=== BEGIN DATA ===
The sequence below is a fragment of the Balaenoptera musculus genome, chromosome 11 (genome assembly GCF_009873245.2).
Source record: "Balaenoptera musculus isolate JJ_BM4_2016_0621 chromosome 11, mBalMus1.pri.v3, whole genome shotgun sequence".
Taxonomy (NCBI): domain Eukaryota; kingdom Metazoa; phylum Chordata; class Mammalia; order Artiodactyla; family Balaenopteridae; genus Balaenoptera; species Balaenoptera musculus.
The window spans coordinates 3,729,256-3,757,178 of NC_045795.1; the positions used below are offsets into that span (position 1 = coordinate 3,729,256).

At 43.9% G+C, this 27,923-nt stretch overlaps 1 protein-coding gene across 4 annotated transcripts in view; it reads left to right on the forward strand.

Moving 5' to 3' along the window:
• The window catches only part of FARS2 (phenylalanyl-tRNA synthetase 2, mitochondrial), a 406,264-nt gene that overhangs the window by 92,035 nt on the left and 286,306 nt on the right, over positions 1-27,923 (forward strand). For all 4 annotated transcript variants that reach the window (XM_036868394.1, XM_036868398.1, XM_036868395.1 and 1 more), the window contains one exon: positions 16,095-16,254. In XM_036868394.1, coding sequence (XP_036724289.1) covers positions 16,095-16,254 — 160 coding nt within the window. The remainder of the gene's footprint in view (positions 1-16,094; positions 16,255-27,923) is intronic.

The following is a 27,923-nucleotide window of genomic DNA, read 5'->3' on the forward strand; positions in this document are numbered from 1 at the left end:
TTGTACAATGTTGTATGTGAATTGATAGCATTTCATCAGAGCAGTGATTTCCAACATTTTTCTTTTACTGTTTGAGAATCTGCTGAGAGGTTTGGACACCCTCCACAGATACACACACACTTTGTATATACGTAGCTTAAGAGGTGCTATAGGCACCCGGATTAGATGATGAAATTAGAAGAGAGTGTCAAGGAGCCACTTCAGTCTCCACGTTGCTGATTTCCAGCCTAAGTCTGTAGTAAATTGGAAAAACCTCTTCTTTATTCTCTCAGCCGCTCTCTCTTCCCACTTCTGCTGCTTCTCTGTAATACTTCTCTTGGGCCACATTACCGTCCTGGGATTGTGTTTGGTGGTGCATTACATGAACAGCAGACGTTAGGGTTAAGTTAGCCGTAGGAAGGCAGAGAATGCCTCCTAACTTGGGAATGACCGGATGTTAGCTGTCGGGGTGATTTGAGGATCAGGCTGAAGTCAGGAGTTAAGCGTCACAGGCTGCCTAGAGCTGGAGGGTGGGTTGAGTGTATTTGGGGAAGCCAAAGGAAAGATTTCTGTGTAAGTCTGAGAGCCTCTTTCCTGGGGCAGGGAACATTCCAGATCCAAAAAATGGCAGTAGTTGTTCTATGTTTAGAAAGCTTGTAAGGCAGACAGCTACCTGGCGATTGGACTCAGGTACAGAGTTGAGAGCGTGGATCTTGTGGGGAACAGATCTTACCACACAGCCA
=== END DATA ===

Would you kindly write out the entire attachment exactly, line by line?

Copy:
The sequence below is a fragment of the Balaenoptera musculus genome, chromosome 11 (genome assembly GCF_009873245.2).
Source record: "Balaenoptera musculus isolate JJ_BM4_2016_0621 chromosome 11, mBalMus1.pri.v3, whole genome shotgun sequence".
Taxonomy (NCBI): domain Eukaryota; kingdom Metazoa; phylum Chordata; class Mammalia; order Artiodactyla; family Balaenopteridae; genus Balaenoptera; species Balaenoptera musculus.
The window spans coordinates 3,729,256-3,757,178 of NC_045795.1; the positions used below are offsets into that span (position 1 = coordinate 3,729,256).

At 43.9% G+C, this 27,923-nt stretch overlaps 1 protein-coding gene across 4 annotated transcripts in view; it reads left to right on the forward strand.

Moving 5' to 3' along the window:
• The window catches only part of FARS2 (phenylalanyl-tRNA synthetase 2, mitochondrial), a 406,264-nt gene that overhangs the window by 92,035 nt on the left and 286,306 nt on the right, over positions 1-27,923 (forward strand). For all 4 annotated transcript variants that reach the window (XM_036868394.1, XM_036868398.1, XM_036868395.1 and 1 more), the window contains one exon: positions 16,095-16,254. In XM_036868394.1, coding sequence (XP_036724289.1) covers positions 16,095-16,254 — 160 coding nt within the window. The remainder of the gene's footprint in view (positions 1-16,094; positions 16,255-27,923) is intronic.

The following is a 27,923-nucleotide window of genomic DNA, read 5'->3' on the forward strand; positions in this document are numbered from 1 at the left end:
TTGTACAATGTTGTATGTGAATTGATAGCATTTCATCAGAGCAGTGATTTCCAACATTTTTCTTTTACTGTTTGAGAATCTGCTGAGAGGTTTGGACACCCTCCACAGATACACACACACTTTGTATATACGTAGCTTAAGAGGTGCTATAGGCACCCGGATTAGATGATGAAATTAGAAGAGAGTGTCAAGGAGCCACTTCAGTCTCCACGTTGCTGATTTCCAGCCTAAGTCTGTAGTAAATTGGAAAAACCTCTTCTTTATTCTCTCAGCCGCTCTCTCTTCCCACTTCTGCTGCTTCTCTGTAATACTTCTCTTGGGCCACATTACCGTCCTGGGATTGTGTTTGGTGGTGCATTACATGAACAGCAGACGTTAGGGTTAAGTTAGCCGTAGGAAGGCAGAGAATGCCTCCTAACTTGGGAATGACCGGATGTTAGCTGTCGGGGTGATTTGAGGATCAGGCTGAAGTCAGGAGTTAAGCGTCACAGGCTGCCTAGAGCTGGAGGGTGGGTTGAGTGTATTTGGGGAAGCCAAAGGAAAGATTTCTGTGTAAGTCTGAGAGCCTCTTTCCTGGGGCAGGGAACATTCCAGATCCAAAAAATGGCAGTAGTTGTTCTATGTTTAGAAAGCTTGTAAGGCAGACAGCTACCTGGCGATTGGACTCAGGTACAGAGTTGAGAGCGTGGATCTTGTGGGGAACAGATCTTACCACACAGCCA